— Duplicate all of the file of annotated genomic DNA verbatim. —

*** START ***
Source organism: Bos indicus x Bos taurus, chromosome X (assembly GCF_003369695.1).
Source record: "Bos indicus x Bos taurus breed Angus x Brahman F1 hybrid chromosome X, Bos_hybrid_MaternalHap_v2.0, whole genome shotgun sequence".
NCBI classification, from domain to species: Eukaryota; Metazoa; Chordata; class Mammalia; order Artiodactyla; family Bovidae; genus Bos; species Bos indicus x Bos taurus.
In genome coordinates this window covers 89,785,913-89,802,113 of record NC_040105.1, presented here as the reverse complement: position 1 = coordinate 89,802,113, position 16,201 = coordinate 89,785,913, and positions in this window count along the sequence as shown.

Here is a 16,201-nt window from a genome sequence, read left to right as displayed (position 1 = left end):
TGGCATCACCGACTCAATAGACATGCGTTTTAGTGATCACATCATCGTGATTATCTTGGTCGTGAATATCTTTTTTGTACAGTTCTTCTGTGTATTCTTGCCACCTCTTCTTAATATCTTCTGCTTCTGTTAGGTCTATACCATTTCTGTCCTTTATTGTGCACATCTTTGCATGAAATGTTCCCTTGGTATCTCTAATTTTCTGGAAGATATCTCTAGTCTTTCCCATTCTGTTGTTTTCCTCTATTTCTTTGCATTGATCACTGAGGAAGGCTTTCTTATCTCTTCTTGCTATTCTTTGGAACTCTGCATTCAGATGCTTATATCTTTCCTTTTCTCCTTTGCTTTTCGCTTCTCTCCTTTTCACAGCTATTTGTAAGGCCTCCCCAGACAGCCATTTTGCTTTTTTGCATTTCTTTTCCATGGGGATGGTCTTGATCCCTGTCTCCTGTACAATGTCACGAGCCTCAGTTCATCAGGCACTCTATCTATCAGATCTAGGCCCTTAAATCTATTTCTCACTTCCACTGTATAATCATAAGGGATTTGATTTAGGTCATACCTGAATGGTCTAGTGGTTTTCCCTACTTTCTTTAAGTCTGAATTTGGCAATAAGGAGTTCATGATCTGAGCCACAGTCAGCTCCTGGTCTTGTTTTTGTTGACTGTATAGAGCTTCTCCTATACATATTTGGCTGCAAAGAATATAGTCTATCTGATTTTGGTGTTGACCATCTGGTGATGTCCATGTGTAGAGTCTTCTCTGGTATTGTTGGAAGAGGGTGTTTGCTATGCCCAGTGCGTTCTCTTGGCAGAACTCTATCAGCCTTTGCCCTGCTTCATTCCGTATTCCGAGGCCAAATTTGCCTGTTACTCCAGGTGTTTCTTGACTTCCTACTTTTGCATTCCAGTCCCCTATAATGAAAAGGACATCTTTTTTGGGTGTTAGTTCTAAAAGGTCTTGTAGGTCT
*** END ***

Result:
Source organism: Bos indicus x Bos taurus, chromosome X (assembly GCF_003369695.1).
Source record: "Bos indicus x Bos taurus breed Angus x Brahman F1 hybrid chromosome X, Bos_hybrid_MaternalHap_v2.0, whole genome shotgun sequence".
NCBI classification, from domain to species: Eukaryota; Metazoa; Chordata; class Mammalia; order Artiodactyla; family Bovidae; genus Bos; species Bos indicus x Bos taurus.
In genome coordinates this window covers 89,785,913-89,802,113 of record NC_040105.1, presented here as the reverse complement: position 1 = coordinate 89,802,113, position 16,201 = coordinate 89,785,913, and positions in this window count along the sequence as shown.

Here is a 16,201-nt window from a genome sequence, read left to right as displayed (position 1 = left end):
TGGCATCACCGACTCAATAGACATGCGTTTTAGTGATCACATCATCGTGATTATCTTGGTCGTGAATATCTTTTTTGTACAGTTCTTCTGTGTATTCTTGCCACCTCTTCTTAATATCTTCTGCTTCTGTTAGGTCTATACCATTTCTGTCCTTTATTGTGCACATCTTTGCATGAAATGTTCCCTTGGTATCTCTAATTTTCTGGAAGATATCTCTAGTCTTTCCCATTCTGTTGTTTTCCTCTATTTCTTTGCATTGATCACTGAGGAAGGCTTTCTTATCTCTTCTTGCTATTCTTTGGAACTCTGCATTCAGATGCTTATATCTTTCCTTTTCTCCTTTGCTTTTCGCTTCTCTCCTTTTCACAGCTATTTGTAAGGCCTCCCCAGACAGCCATTTTGCTTTTTTGCATTTCTTTTCCATGGGGATGGTCTTGATCCCTGTCTCCTGTACAATGTCACGAGCCTCAGTTCATCAGGCACTCTATCTATCAGATCTAGGCCCTTAAATCTATTTCTCACTTCCACTGTATAATCATAAGGGATTTGATTTAGGTCATACCTGAATGGTCTAGTGGTTTTCCCTACTTTCTTTAAGTCTGAATTTGGCAATAAGGAGTTCATGATCTGAGCCACAGTCAGCTCCTGGTCTTGTTTTTGTTGACTGTATAGAGCTTCTCCTATACATATTTGGCTGCAAAGAATATAGTCTATCTGATTTTGGTGTTGACCATCTGGTGATGTCCATGTGTAGAGTCTTCTCTGGTATTGTTGGAAGAGGGTGTTTGCTATGCCCAGTGCGTTCTCTTGGCAGAACTCTATCAGCCTTTGCCCTGCTTCATTCCGTATTCCGAGGCCAAATTTGCCTGTTACTCCAGGTGTTTCTTGACTTCCTACTTTTGCATTCCAGTCCCCTATAATGAAAAGGACATCTTTTTTGGGTGTTAGTTCTAAAAGGTCTTGTAGGTCT